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Picky Eaters

by Lauren Schrotenboer, MA, CCC-SLP

Do you ever get frustrated because your child only eats chicken nuggets, french fries, and fruit? Are you sick of forcing your child to try new foods? Let’s talk about some helpful strategies for all of your picky little eaters at home.


The first step of growing your child’s diet begins with exposure. Did you know that parents expose their child to new foods 3-5 times before giving up and concluding “My child doesn’t like it.”? Studies show children must be repeatedly exposed to new types of food before they begin accepting, or even preferring, those new foods.

Children are often affected by parental stress during mealtime. If you are stressing, or even rushing, your child during mealtimes, they are less likely to participate and expand their diets. That being said, don’t stress! Introducing new foods to your child should be an enjoyable process for both of you (parent and child). Don’t criticize, punish, or acknowledge your child for not wanting to try the new foods placed on their place. Remember, the very first step is simply exposing them to new foods. They don’t need to touch or eat it!

Exposure Activities:

  • Read picture books with vegetables in them
  • Garden with your child
  • Check out your local farmer’s market
  • Give your child options when asking them to put new foods on their plate. “Do you want a big or small scoop?”


  • Once your child becomes more acquainted with new foods through exposure, it’s time to begin exploring! In order to do this, you will need to think past the phrase of “Don’t play with your food.”
  • When it comes to expanding a child’s food diet, they are going to learn through their five senses. When exploring new types of food, be aware of sight, sound, smell, touch, and taste. Ask the following questions:
  • What do you see? Color? Size? Shape?
  • What do you feel? Bumpy? Smooth? Hard? Soft?
  • What do you smell? Dirt? Something sweet?
  • What do you hear when preparing the food?

Explore Activities

  • Pretend Play. Practice making food in your toy kitchen. Play “restaurant” with your child having them take orders, prepare, and deliver pretend food.
  • Crafts. Be creative! Make a house out of carrots and asparagus. Create a floral arrangement with kale, celery, and other vegetables. Think outside the box!
  • Cooking. Have your child help you prepare dinner. There are cooking utensils (ie. knives, scissors) that you can purchase that are safe for children to use. Also have your child help you pack their lunch the night before.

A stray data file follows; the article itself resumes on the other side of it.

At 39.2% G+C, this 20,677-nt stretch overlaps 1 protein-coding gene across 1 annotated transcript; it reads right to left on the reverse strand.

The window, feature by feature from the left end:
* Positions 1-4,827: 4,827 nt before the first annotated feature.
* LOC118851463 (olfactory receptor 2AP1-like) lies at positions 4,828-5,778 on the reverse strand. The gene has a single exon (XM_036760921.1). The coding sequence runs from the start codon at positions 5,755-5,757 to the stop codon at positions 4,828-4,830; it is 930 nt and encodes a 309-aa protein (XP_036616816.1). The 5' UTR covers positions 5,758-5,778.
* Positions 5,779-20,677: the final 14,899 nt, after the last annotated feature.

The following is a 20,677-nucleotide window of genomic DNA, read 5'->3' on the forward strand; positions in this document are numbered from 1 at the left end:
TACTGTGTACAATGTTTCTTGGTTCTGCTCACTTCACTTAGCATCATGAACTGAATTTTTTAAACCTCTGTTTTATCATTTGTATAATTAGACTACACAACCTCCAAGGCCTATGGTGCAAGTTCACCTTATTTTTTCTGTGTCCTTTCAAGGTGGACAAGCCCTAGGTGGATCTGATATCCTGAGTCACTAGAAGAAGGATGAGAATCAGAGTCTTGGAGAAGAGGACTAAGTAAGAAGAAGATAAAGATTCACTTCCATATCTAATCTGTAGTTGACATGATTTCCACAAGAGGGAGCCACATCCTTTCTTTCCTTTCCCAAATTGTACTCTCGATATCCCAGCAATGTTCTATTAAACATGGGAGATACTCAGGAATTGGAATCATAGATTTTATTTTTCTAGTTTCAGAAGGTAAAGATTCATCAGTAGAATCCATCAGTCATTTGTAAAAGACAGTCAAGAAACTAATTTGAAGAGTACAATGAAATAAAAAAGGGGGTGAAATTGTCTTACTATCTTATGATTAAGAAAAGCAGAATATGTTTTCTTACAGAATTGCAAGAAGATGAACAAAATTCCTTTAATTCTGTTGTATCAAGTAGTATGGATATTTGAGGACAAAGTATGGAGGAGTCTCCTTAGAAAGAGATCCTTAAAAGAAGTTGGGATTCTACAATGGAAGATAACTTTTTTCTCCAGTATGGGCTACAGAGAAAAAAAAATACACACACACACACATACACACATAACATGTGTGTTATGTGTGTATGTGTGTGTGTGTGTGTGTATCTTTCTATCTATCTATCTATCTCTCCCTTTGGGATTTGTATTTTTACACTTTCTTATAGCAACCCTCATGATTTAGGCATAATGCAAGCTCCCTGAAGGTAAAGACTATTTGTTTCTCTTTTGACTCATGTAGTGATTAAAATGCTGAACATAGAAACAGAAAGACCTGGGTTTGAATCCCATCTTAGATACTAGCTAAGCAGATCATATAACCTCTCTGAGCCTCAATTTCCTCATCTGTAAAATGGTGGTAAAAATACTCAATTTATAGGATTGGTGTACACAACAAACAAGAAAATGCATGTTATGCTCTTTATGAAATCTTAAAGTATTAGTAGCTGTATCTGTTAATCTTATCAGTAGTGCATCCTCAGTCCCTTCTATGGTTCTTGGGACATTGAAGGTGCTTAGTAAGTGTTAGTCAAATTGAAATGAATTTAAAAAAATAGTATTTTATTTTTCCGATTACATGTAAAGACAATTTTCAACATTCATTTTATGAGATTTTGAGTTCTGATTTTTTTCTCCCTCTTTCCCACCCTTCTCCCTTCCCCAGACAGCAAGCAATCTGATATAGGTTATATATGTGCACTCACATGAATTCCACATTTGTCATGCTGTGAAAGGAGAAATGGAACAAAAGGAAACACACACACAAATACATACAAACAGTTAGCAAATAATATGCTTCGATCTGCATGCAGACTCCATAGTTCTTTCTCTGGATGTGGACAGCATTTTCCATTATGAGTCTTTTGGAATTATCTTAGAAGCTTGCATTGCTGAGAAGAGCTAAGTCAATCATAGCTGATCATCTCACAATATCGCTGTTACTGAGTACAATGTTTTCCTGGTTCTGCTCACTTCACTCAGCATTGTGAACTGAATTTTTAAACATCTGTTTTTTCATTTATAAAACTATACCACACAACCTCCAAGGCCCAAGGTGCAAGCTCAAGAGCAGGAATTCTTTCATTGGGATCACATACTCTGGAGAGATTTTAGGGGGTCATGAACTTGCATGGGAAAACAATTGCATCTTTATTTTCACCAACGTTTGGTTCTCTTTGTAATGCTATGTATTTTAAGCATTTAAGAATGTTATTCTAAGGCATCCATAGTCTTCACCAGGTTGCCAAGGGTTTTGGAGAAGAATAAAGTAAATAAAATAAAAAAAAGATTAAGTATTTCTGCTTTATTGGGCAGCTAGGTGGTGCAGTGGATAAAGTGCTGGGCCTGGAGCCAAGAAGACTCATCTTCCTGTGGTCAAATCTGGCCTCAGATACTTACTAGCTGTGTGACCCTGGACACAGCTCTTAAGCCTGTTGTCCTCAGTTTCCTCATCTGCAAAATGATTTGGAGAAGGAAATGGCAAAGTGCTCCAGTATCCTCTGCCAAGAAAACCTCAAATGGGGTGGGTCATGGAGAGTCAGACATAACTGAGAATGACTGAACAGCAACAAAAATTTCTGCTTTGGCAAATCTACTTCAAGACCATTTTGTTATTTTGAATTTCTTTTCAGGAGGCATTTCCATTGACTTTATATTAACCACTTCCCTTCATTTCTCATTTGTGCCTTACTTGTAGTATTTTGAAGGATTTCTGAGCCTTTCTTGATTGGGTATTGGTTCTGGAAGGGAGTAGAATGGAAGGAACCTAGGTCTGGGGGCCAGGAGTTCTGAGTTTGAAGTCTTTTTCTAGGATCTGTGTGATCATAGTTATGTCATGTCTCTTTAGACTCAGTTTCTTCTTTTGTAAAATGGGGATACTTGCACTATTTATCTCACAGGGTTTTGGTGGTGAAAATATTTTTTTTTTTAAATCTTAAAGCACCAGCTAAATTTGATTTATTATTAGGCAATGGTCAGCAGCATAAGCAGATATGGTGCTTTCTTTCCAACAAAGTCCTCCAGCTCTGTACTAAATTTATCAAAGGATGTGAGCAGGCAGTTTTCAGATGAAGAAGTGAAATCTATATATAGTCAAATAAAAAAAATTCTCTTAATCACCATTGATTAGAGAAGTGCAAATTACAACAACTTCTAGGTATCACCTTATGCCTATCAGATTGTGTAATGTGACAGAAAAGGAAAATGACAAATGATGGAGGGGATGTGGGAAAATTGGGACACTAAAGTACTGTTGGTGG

• When your child begins trying new foods (and even liking them), it’s time to expand their diet! Try adding more ingredients to main dishes. For example, you could add vegetables to a pasta dish or add new toppings to their favorite kind of pizza.
  • Begin presenting new foods to them in alternate settings outside of the home such as at restaurants, friend’s houses, or school lunches. This will show your child it is acceptable to try different variations of favorite foods in multiple settings.

Expand Activities:

  • Have a themed dinner to introduce cultural variations
  • Add spices to typical meals for a subtle change
  • Discuss which types of foods you used in a main dish. What kinds of vegetables are in the veggie lasagna? Let’s explore and try them all!

Introducing and incorporating new foods into your child’s diet can be a fun adventure if you have an open, positive mindset. It may feel like a long process to expand your child’s diet, but having your child consume healthy nutrients and have a positive perspective about food is worth it! Remember to have fun while exposing, exploring, and expanding new foods with your child!

Information obtained from the following source:

Potock, Melanie. “Parenting in the Kitchen: Home Strategies for Families in Feeding Therapy.” Colorado Speech-Language-Hearing Association Summer Conference, 5 August 2017, Children’s Hospital, Aurora, CO. Conference Presentation.


What To Expect: Parents

First visit: Your first visit is an opportunity for the therapist, child and yourself to meet prior to an evaluation or intervention. You are welcome to bring siblings and other family members to this visit. The therapist will take this opportunity to informally observe your child's communication and play skills ... Learn more »

What To Expect: Kids

First visit: You will be coming to visit me soon at my office. When you arrive I will greet you and we will have some time to play and get to know each other. I will show you where the games and toys are and you will be able to pick out a couple that we can play with together ... Learn more »